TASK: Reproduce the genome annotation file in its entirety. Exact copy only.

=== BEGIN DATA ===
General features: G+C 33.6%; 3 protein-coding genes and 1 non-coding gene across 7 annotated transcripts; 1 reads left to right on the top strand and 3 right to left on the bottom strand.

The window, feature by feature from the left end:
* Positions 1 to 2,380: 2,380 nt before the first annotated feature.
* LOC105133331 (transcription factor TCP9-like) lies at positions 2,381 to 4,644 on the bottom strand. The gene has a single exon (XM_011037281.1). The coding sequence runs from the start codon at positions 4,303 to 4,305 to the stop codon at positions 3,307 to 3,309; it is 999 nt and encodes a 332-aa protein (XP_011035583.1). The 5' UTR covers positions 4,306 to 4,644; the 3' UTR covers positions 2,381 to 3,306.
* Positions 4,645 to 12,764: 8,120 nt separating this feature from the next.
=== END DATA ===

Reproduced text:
General features: G+C 33.6%; 3 protein-coding genes and 1 non-coding gene across 7 annotated transcripts; 1 reads left to right on the top strand and 3 right to left on the bottom strand.

The window, feature by feature from the left end:
* Positions 1 to 2,380: 2,380 nt before the first annotated feature.
* LOC105133331 (transcription factor TCP9-like) lies at positions 2,381 to 4,644 on the bottom strand. The gene has a single exon (XM_011037281.1). The coding sequence runs from the start codon at positions 4,303 to 4,305 to the stop codon at positions 3,307 to 3,309; it is 999 nt and encodes a 332-aa protein (XP_011035583.1). The 5' UTR covers positions 4,306 to 4,644; the 3' UTR covers positions 2,381 to 3,306.
* Positions 4,645 to 12,764: 8,120 nt separating this feature from the next.